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Verité Study Finds Forced Labor in Malaysian Electronics Industry

September 17, 2014 by
 
 
 

A new Verité study, covered in today’s New York Times among many other publications, shows concrete evidence of widespread forced labor among migrant workers in Malaysian electronics. The press release:

Amherst, MA – Verité, a nonprofit organization dedicated to ensuring that people around the world work under safe, fair, and legal conditions, today announced the findings of a first-of-its-kind study on forced labor in the Malaysian electronics industry. The study found that thirty-two percent of foreign migrant workers surveyed, nearly one in three, were working in conditions of forced labor.

Verité interviewed more than 500 male and female workers across all major producing regions, electronics products, and foreign worker nationalities. Malaysian nationals were also surveyed. The results of these extensive interviews indicate that forced labor is present in the Malaysian electronics industry in more than just isolated cases, and that the problem is indeed widespread. This could mean that many electronics products reaching American consumers are produced using forced labor.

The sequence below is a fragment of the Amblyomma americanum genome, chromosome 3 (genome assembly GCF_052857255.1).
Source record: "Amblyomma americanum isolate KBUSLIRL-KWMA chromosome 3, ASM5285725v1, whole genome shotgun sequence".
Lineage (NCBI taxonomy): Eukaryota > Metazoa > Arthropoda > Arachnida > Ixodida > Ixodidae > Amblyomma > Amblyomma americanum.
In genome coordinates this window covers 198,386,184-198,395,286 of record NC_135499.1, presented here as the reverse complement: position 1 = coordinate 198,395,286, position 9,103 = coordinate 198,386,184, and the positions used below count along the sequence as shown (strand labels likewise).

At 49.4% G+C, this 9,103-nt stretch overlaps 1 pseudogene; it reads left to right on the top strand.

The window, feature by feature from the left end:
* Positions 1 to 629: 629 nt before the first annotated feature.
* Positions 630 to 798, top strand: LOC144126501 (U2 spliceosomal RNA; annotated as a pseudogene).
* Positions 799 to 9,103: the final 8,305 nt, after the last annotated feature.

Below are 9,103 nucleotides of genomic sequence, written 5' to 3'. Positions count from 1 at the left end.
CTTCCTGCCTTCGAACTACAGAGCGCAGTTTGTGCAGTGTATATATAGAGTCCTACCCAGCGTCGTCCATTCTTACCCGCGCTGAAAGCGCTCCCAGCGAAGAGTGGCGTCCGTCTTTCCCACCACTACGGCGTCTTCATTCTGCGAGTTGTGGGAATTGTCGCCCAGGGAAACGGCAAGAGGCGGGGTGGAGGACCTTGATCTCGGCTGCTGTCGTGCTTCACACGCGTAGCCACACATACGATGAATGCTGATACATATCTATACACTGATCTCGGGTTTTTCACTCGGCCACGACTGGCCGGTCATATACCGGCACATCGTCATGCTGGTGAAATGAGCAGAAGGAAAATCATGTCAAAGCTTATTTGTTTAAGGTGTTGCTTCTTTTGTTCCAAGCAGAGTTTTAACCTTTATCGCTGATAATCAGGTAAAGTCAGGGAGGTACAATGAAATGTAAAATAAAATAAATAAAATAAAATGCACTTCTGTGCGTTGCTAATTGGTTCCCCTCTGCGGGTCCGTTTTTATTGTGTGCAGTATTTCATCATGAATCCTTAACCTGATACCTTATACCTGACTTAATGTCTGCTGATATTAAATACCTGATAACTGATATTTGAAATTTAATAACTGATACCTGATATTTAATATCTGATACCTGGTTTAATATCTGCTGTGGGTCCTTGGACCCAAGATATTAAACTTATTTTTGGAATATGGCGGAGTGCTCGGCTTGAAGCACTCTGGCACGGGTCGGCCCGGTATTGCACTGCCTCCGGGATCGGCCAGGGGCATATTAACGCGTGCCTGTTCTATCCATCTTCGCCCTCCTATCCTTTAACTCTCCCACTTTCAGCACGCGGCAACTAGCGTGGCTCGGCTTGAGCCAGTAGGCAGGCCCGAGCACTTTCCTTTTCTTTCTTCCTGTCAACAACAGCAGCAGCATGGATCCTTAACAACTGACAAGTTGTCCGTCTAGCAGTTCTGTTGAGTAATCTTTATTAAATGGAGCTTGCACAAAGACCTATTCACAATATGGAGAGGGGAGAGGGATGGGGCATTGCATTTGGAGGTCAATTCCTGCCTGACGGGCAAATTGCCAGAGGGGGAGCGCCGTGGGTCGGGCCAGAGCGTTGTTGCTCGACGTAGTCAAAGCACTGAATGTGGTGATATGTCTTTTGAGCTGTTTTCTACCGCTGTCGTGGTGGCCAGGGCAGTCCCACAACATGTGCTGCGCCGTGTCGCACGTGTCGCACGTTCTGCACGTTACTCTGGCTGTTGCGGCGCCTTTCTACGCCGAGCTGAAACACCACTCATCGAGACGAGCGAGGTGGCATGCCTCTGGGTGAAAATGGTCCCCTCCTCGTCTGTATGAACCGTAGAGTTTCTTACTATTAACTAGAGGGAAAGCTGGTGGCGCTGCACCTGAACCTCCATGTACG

“Verité’s study is the most comprehensive look at forced labor in the Malaysian electronics sector to date,” Dan Viederman, CEO of Verité remarked. “Our report provides a clear sense of the scope of the problem in the industry, as well as the root causes underlying this egregious form of abuse, which center on unlawful and unethical recruitment practices.”